Real assets can act as the 'inflation protection' bucket of the retiree portfolio.

Martin Currie Australia define real assets based on what's included in their Real Income Strategy: listed property, infrastructure and utilities. This combination has been successful in delivering a 12-month return of 26% for the Legg Mason Martin Currie Real Income Fund (after fees).

For advisers, the benefits of real assets in client portfolios is that they can provide natural inflation protection, so income is expected to go up, not down. Companies like Transurban fit into this category and they have contracts in place to increase tollway pricing each year - that may be a nuisance to drivers but it offers tremendous value if you are on the shareholder side.

3: Equity Income: Income Growth

Equity income funds rely on the dividends of ASX-listed companies to generate the primary income that can grow perhaps faster than any other domestic asset class. The key message for advisers to communicate to clients is that the volatility of dividends is not the same as shareprice volatility, which is why equity income funds are more suited to retirees. For the five years to May 2015, dividend volatility has been 3.4%, far lower than shareprice volatility of 9.7%.

Some equity income funds offer protection strategies, often through options. The Legg Mason Martin Currie Equity Income Trust does not invest in derivatives or provide a protection overlay, based on the philosophy that the best way to grow income faster than inflation will be in the form of straight dividends paid by the highest quality companies. The most efficient and cost-effective protection mechanism for investors is to blend equity income with other asset classes like fixed income that can provide a more 'natural' hedge. Using a protected equity income fund in a multi-sector portfolio may be like buying two sets of insurance on the same car, and that may ultimately impact returns.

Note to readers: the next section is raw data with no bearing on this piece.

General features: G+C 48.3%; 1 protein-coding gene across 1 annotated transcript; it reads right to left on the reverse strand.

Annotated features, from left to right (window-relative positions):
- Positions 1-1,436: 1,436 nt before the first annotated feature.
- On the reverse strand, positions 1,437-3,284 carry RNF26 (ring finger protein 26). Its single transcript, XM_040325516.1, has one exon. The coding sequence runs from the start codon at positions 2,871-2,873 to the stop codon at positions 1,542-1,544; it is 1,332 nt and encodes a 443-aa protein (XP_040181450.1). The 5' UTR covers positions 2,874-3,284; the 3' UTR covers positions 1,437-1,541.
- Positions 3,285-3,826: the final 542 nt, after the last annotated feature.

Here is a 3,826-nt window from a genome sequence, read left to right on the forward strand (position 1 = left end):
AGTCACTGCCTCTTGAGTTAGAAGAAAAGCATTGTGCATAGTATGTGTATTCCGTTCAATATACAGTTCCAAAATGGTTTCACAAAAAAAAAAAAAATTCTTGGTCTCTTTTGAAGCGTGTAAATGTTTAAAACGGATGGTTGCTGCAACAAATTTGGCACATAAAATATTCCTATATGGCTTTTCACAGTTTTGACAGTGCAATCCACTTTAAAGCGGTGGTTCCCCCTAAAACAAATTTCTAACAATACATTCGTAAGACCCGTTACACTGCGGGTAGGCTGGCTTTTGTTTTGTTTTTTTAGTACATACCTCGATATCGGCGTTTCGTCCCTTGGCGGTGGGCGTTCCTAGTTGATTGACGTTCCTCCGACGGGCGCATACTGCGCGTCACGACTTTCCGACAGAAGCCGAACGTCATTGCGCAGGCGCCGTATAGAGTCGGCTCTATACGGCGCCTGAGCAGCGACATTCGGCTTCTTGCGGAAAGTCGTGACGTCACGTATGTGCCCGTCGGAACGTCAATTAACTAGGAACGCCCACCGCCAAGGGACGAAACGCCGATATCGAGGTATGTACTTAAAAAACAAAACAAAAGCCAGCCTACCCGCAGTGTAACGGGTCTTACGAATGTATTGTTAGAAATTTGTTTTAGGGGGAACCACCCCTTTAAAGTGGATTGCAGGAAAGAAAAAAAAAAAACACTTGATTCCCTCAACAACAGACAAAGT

4: Blended solution:  Multi-asset

The final bucket is perhaps the one that may be most appealing to retirees that want to step away from term deposits and increase their income potential.

Legg Mason's multi-asset approach invests in an equal blend of fixed income, real income and equity income. That way, retirees get the expected benefits of low volatility (fixed income), inflation protection (real assets) and income growth (equity income).

In 2014 Legg Mason and Martin Currie Australia jointly launched a Multi-Asset Retirement Income Trust (MARIT) that is the first of its type in Australia. The fund stands apart from other multi-asset funds as it includes a unique combination of real assets and its equity component is managed from a retiree perspective rather than an accumulator.

The fixed income component is managed by Western Asset, one of the largest active fixed income managers globally.

In its first year MARIT has returned an impressive 18% one year return (before fees) and has outperformed the Legg Mason Growth Trust, which in turn is the highest performing fund in the Morningstar Survey of Growth Superannuation Funds in the year to May 2015.

According to independent consulting firm Rice Warner, a ‘comfortable’ level of retirement income until at least life expectancy is expected to be achieved with as little as $440,000 invested in the Legg Mason Multi Asset Retirement Income Trust. This figure assumes the member is a single home owner and has an initial drawdown rate of 5.8% of the initial balance, indexed to inflation and includes age pension entitlements which are additional to the drawdown. 1